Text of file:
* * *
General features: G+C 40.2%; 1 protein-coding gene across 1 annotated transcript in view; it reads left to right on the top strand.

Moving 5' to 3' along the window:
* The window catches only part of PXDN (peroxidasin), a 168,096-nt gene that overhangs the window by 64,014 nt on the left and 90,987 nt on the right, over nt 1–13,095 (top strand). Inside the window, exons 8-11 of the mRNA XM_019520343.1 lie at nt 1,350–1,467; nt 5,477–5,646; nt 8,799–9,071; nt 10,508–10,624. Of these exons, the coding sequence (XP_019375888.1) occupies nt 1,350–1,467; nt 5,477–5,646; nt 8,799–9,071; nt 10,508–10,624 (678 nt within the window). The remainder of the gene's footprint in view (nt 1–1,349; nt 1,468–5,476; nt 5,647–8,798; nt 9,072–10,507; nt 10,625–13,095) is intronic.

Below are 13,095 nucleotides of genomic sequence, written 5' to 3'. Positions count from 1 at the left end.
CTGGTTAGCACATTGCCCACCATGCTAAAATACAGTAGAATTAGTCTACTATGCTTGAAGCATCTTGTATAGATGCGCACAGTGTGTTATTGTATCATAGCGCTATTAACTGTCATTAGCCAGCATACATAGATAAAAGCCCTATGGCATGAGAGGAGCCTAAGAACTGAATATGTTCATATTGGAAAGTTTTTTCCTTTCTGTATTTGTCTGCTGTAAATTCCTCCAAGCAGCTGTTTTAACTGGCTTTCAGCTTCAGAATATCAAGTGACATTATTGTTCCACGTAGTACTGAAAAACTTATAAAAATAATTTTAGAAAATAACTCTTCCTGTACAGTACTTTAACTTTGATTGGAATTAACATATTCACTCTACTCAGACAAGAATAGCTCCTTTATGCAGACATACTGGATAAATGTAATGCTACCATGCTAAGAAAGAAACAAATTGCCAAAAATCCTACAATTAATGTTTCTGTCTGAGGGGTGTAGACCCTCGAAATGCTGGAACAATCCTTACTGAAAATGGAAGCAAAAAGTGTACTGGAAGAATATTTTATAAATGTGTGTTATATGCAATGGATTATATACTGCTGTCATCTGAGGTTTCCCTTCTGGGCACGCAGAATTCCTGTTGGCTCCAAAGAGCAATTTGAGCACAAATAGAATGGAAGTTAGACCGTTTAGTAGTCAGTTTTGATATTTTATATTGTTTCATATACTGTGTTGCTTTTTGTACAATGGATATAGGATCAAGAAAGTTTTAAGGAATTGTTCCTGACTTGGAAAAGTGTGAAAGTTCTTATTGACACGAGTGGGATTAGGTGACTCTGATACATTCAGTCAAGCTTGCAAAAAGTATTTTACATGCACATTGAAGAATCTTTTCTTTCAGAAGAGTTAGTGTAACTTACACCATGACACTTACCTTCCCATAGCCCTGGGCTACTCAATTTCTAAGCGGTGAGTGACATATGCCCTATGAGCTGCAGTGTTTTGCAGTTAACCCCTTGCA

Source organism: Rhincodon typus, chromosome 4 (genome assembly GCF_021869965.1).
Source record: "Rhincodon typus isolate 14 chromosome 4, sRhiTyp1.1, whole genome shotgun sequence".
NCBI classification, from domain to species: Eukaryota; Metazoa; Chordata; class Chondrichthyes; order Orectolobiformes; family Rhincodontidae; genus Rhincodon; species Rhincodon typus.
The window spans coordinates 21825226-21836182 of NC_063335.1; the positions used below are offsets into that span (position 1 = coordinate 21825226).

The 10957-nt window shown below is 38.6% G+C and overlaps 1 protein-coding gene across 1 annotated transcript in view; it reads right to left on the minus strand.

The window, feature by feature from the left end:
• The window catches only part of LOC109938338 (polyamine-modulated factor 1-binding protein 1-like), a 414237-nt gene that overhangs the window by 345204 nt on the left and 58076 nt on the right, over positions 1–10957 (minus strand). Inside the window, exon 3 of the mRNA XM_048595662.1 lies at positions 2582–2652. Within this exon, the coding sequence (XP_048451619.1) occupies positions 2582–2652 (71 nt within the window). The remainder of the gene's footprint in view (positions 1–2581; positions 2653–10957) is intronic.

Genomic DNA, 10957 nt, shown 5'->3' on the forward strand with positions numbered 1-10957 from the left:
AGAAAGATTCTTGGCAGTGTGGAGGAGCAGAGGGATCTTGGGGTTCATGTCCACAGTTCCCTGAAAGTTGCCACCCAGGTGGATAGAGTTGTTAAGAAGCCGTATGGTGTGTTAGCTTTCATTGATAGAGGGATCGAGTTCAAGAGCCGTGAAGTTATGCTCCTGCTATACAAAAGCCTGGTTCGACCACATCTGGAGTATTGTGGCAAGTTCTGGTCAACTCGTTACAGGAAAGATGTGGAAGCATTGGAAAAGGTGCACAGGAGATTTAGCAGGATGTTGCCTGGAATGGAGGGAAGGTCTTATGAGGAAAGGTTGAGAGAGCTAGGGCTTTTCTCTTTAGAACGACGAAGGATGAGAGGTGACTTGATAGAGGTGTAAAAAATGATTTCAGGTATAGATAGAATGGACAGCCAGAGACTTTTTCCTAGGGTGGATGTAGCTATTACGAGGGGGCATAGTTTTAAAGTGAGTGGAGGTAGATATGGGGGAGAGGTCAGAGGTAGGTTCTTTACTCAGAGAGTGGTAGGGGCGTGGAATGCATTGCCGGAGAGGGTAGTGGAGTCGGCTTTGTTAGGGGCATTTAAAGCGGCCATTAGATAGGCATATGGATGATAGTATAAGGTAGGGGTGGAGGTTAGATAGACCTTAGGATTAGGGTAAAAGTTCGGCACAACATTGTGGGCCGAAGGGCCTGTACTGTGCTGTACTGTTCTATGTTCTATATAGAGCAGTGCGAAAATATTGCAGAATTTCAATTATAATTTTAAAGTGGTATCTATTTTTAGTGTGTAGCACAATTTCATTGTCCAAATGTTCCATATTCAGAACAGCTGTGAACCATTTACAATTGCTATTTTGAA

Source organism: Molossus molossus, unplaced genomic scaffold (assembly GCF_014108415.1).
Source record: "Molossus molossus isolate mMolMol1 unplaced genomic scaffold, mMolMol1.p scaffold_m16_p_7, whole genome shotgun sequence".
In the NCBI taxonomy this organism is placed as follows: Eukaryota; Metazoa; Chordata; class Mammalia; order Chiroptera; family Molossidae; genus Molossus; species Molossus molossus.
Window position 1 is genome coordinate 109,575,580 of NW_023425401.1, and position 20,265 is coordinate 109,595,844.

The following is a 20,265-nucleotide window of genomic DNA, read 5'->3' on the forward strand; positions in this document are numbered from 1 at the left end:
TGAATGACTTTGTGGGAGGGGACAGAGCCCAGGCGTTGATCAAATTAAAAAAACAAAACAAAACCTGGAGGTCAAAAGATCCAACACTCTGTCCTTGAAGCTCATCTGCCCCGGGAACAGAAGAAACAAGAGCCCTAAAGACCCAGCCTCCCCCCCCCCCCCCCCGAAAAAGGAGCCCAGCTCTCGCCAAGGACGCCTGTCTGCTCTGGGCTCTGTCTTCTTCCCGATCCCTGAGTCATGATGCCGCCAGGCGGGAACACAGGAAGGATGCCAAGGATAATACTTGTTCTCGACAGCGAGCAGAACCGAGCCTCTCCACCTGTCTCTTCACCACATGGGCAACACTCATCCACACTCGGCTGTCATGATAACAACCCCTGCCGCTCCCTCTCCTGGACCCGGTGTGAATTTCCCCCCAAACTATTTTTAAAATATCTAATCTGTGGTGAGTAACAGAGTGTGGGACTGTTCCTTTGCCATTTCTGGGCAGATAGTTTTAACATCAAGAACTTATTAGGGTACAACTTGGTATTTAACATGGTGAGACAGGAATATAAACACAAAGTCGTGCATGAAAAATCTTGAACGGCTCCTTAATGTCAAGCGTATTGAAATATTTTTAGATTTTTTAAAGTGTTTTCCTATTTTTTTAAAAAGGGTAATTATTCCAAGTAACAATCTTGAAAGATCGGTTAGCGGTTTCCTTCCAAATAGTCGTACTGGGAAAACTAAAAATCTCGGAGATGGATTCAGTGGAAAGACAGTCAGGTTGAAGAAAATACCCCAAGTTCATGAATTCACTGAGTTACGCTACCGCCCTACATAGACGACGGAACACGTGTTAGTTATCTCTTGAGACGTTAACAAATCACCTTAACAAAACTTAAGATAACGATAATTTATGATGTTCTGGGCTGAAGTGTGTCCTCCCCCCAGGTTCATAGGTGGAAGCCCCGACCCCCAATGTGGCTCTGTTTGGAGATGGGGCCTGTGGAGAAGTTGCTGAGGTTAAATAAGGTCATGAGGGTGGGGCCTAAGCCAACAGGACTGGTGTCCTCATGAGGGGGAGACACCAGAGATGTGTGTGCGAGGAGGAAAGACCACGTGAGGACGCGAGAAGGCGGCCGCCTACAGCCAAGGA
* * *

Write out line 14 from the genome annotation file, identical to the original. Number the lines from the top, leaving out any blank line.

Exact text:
AGAAAGATTCTTGGCAGTGTGGAGGAGCAGAGGGATCTTGGGGTTCATGTCCACAGTTCCCTGAAAGTTGCCACCCAGGTGGATAGAGTTGTTAAGAAGCCGTATGGTGTGTTAGCTTTCATTGATAGAGGGATCGAGTTCAAGAGCCGTGAAGTTATGCTCCTGCTATACAAAAGCCTGGTTCGACCACATCTGGAGTATTGTGGCAAGTTCTGGTCAACTCGTTACAGGAAAGATGTGGAAGCATTGGAAAAGGTGCACAGGAGATTTAGCAGGATGTTGCCTGGAATGGAGGGAAGGTCTTATGAGGAAAGGTTGAGAGAGCTAGGGCTTTTCTCTTTAGAACGACGAAGGATGAGAGGTGACTTGATAGAGGTGTAAAAAATGATTTCAGGTATAGATAGAATGGACAGCCAGAGACTTTTTCCTAGGGTGGATGTAGCTATTACGAGGGGGCATAGTTTTAAAGTGAGTGGAGGTAGATATGGGGGAGAGGTCAGAGGTAGGTTCTTTACTCAGAGAGTGGTAGGGGCGTGGAATGCATTGCCGGAGAGGGTAGTGGAGTCGGCTTTGTTAGGGGCATTTAAAGCGGCCATTAGATAGGCATATGGATGATAGTATAAGGTAGGGGTGGAGGTTAGATAGACCTTAGGATTAGGGTAAAAGTTCGGCACAACATTGTGGGCCGAAGGGCCTGTACTGTGCTGTACTGTTCTATGTTCTATATAGAGCAGTGCGAAAATATTGCAGAATTTCAATTATAATTTTAAAGTGGTATCTATTTTTAGTGTGTAGCACAATTTCATTGTCCAAATGTTCCATATTCAGAACAGCTGTGAACCATTTACAATTGCTATTTTGAA